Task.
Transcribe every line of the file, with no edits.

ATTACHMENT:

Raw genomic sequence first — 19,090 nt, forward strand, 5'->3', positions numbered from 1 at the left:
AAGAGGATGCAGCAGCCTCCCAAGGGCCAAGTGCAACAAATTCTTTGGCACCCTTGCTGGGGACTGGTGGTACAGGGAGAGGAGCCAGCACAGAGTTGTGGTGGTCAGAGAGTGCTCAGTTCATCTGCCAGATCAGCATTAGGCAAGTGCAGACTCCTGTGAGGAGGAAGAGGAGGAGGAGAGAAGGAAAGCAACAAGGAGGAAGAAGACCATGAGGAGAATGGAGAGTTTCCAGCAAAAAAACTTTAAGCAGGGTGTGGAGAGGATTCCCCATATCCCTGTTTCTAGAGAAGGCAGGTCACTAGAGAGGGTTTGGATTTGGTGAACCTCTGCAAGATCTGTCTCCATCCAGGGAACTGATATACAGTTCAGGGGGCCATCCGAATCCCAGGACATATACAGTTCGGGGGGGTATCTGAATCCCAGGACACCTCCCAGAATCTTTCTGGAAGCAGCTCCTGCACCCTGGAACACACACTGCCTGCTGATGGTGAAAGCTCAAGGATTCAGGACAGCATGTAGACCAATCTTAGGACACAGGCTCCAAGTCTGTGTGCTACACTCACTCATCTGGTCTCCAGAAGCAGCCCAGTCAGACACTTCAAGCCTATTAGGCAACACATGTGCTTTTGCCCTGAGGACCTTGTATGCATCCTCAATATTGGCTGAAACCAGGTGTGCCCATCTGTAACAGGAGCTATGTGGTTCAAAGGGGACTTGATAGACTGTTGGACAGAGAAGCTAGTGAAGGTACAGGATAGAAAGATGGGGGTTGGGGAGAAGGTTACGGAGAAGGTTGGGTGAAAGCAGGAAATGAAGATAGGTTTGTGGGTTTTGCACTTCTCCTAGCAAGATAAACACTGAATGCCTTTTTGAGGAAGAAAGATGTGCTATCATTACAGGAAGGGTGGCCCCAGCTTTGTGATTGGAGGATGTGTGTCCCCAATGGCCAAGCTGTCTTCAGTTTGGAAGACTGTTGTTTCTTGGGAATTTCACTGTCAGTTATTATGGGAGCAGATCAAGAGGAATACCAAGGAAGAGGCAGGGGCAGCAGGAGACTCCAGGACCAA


Raw genomic sequence first — 19,090 nt, forward strand, 5'->3', positions numbered from 1 at the left:
AAGAGGATGCAGCAGCCTCCCAAGGGCCAAGTGCAACAAATTCTTTGGCACCCTTGCTGGGGACTGGTGGTACAGGGAGAGGAGCCAGCACAGAGTTGTGGTGGTCAGAGAGTGCTCAGTTCATCTGCCAGATCAGCATTAGGCAAGTGCAGACTCCTGTGAGGAGGAAGAGGAGGAGGAGAGAAGGAAAGCAACAAGGAGGAAGAAGACCATGAGGAGAATGGAGAGTTTCCAGCAAAAAAACTTTAAGCAGGGTGTGGAGAGGATTCCCCATATCCCTGTTTCTAGAGAAGGCAGGTCACTAGAGAGGGTTTGGATTTGGTGAACCTCTGCAAGATCTGTCTCCATCCAGGGAACTGATATACAGTTCAGGGGGCCATCCGAATCCCAGGACATATACAGTTCGGGGGGGTATCTGAATCCCAGGACACCTCCCAGAATCTTTCTGGAAGCAGCTCCTGCACCCTGGAACACACACTGCCTGCTGATGGTGAAAGCTCAAGGATTCAGGACAGCATGTAGACCAATCTTAGGACACAGGCTCCAAGTCTGTGTGCTACACTCACTCATCTGGTCTCCAGAAGCAGCCCAGTCAGACACTTCAAGCCTATTAGGCAACACATGTGCTTTTGCCCTGAGGACCTTGTATGCATCCTCAATATTGGCTGAAACCAGGTGTGCCCATCTGTAACAGGAGCTATGTGGTTCAAAGGGGACTTGATAGACTGTTGGACAGAGAAGCTAGTGAAGGTACAGGATAGAAAGATGGGGGTTGGGGAGAAGGTTACGGAGAAGGTTGGGTGAAAGCAGGAAATGAAGATAGGTTTGTGGGTTTTGCACTTCTCCTAGCAAGATAAACACTGAATGCCTTTTTGAGGAAGAAAGATGTGCTATCATTACAGGAAGGGTGGCCCCAGCTTTGTGATTGGAGGATGTGTGTCCCCAATGGCCAAGCTGTCTTCAGTTTGGAAGACTGTTGTTTCTTGGGAATTTCACTGTCAGTTATTATGGGAGCAGATCAAGAGGAATACCAAGGAAGAGGCAGGGGCAGCAGGAGACTCCAGGACCAA